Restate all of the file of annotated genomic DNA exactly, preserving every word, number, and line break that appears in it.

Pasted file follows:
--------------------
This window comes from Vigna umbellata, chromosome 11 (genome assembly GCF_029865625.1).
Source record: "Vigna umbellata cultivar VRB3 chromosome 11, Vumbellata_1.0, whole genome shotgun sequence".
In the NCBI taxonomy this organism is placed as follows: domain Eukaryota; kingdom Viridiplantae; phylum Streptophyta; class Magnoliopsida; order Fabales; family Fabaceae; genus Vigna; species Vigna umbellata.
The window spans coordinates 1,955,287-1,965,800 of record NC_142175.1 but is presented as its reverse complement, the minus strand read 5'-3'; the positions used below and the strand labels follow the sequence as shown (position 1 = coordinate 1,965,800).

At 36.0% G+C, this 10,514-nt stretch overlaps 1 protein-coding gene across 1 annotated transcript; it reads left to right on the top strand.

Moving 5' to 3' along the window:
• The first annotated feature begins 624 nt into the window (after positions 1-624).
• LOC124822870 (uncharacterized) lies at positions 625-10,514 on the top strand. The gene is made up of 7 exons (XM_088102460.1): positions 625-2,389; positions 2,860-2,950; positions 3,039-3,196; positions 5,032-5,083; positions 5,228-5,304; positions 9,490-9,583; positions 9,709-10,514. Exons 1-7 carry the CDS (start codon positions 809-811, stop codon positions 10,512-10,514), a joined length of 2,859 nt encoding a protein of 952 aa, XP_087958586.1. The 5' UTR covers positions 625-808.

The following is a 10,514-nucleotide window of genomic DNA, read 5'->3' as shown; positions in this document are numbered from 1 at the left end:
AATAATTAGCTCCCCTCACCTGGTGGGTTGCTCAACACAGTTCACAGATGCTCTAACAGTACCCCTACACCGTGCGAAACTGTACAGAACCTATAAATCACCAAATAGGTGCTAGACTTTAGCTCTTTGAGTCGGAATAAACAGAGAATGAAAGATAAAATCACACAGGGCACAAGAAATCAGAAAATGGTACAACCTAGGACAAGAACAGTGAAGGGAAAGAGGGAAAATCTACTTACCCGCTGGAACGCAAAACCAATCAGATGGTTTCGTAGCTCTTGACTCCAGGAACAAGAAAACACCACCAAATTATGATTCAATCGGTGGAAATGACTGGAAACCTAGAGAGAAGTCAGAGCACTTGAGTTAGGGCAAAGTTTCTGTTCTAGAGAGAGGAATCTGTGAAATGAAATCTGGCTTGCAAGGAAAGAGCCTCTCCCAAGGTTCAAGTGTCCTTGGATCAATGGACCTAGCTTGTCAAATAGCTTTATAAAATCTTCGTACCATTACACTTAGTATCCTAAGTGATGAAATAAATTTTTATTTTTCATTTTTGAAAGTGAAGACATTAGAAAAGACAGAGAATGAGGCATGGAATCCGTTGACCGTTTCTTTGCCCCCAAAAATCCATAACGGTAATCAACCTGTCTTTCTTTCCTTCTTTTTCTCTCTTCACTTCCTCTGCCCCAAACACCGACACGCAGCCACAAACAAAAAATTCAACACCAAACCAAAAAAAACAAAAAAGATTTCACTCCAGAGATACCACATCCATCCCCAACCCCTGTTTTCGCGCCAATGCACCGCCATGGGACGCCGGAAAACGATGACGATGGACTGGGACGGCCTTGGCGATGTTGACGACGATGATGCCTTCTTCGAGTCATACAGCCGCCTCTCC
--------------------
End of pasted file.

This window comes from Vigna umbellata, chromosome 11 (genome assembly GCF_029865625.1).
Source record: "Vigna umbellata cultivar VRB3 chromosome 11, Vumbellata_1.0, whole genome shotgun sequence".
In the NCBI taxonomy this organism is placed as follows: domain Eukaryota; kingdom Viridiplantae; phylum Streptophyta; class Magnoliopsida; order Fabales; family Fabaceae; genus Vigna; species Vigna umbellata.
The window spans coordinates 1,955,287-1,965,800 of record NC_142175.1 but is presented as its reverse complement, the minus strand read 5'-3'; the positions used below and the strand labels follow the sequence as shown (position 1 = coordinate 1,965,800).

At 36.0% G+C, this 10,514-nt stretch overlaps 1 protein-coding gene across 1 annotated transcript; it reads left to right on the top strand.

Moving 5' to 3' along the window:
• The first annotated feature begins 624 nt into the window (after positions 1-624).
• LOC124822870 (uncharacterized) lies at positions 625-10,514 on the top strand. The gene is made up of 7 exons (XM_088102460.1): positions 625-2,389; positions 2,860-2,950; positions 3,039-3,196; positions 5,032-5,083; positions 5,228-5,304; positions 9,490-9,583; positions 9,709-10,514. Exons 1-7 carry the CDS (start codon positions 809-811, stop codon positions 10,512-10,514), a joined length of 2,859 nt encoding a protein of 952 aa, XP_087958586.1. The 5' UTR covers positions 625-808.

The following is a 10,514-nucleotide window of genomic DNA, read 5'->3' as shown; positions in this document are numbered from 1 at the left end:
AATAATTAGCTCCCCTCACCTGGTGGGTTGCTCAACACAGTTCACAGATGCTCTAACAGTACCCCTACACCGTGCGAAACTGTACAGAACCTATAAATCACCAAATAGGTGCTAGACTTTAGCTCTTTGAGTCGGAATAAACAGAGAATGAAAGATAAAATCACACAGGGCACAAGAAATCAGAAAATGGTACAACCTAGGACAAGAACAGTGAAGGGAAAGAGGGAAAATCTACTTACCCGCTGGAACGCAAAACCAATCAGATGGTTTCGTAGCTCTTGACTCCAGGAACAAGAAAACACCACCAAATTATGATTCAATCGGTGGAAATGACTGGAAACCTAGAGAGAAGTCAGAGCACTTGAGTTAGGGCAAAGTTTCTGTTCTAGAGAGAGGAATCTGTGAAATGAAATCTGGCTTGCAAGGAAAGAGCCTCTCCCAAGGTTCAAGTGTCCTTGGATCAATGGACCTAGCTTGTCAAATAGCTTTATAAAATCTTCGTACCATTACACTTAGTATCCTAAGTGATGAAATAAATTTTTATTTTTCATTTTTGAAAGTGAAGACATTAGAAAAGACAGAGAATGAGGCATGGAATCCGTTGACCGTTTCTTTGCCCCCAAAAATCCATAACGGTAATCAACCTGTCTTTCTTTCCTTCTTTTTCTCTCTTCACTTCCTCTGCCCCAAACACCGACACGCAGCCACAAACAAAAAATTCAACACCAAACCAAAAAAAACAAAAAAGATTTCACTCCAGAGATACCACATCCATCCCCAACCCCTGTTTTCGCGCCAATGCACCGCCATGGGACGCCGGAAAACGATGACGATGGACTGGGACGGCCTTGGCGATGTTGACGACGATGATGCCTTCTTCGAGTCATACAGCCGCCTCTCC